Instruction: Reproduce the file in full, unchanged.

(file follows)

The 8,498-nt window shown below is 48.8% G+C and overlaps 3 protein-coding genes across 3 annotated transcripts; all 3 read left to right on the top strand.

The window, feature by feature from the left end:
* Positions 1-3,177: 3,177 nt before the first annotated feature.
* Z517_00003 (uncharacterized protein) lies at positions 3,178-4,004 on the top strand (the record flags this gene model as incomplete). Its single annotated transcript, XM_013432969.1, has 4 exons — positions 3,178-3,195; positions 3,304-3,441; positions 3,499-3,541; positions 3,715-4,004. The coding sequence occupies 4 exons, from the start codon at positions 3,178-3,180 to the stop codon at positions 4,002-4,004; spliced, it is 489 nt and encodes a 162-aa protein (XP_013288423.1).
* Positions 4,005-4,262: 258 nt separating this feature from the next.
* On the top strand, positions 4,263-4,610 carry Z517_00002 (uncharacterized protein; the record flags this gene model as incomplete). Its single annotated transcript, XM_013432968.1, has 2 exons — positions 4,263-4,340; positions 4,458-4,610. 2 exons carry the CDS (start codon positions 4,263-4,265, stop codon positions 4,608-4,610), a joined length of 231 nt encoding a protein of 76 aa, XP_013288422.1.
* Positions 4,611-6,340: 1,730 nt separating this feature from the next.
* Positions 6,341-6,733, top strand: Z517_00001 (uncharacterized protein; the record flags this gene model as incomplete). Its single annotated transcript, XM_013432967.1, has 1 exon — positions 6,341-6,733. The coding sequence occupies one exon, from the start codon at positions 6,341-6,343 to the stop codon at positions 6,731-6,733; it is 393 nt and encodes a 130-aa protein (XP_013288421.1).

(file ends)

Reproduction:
The 8,498-nt window shown below is 48.8% G+C and overlaps 3 protein-coding genes across 3 annotated transcripts; all 3 read left to right on the top strand.

The window, feature by feature from the left end:
* Positions 1-3,177: 3,177 nt before the first annotated feature.
* Z517_00003 (uncharacterized protein) lies at positions 3,178-4,004 on the top strand (the record flags this gene model as incomplete). Its single annotated transcript, XM_013432969.1, has 4 exons — positions 3,178-3,195; positions 3,304-3,441; positions 3,499-3,541; positions 3,715-4,004. The coding sequence occupies 4 exons, from the start codon at positions 3,178-3,180 to the stop codon at positions 4,002-4,004; spliced, it is 489 nt and encodes a 162-aa protein (XP_013288423.1).
* Positions 4,005-4,262: 258 nt separating this feature from the next.
* On the top strand, positions 4,263-4,610 carry Z517_00002 (uncharacterized protein; the record flags this gene model as incomplete). Its single annotated transcript, XM_013432968.1, has 2 exons — positions 4,263-4,340; positions 4,458-4,610. 2 exons carry the CDS (start codon positions 4,263-4,265, stop codon positions 4,608-4,610), a joined length of 231 nt encoding a protein of 76 aa, XP_013288422.1.
* Positions 4,611-6,340: 1,730 nt separating this feature from the next.
* Positions 6,341-6,733, top strand: Z517_00001 (uncharacterized protein; the record flags this gene model as incomplete). Its single annotated transcript, XM_013432967.1, has 1 exon — positions 6,341-6,733. The coding sequence occupies one exon, from the start codon at positions 6,341-6,343 to the stop codon at positions 6,731-6,733; it is 393 nt and encodes a 130-aa protein (XP_013288421.1).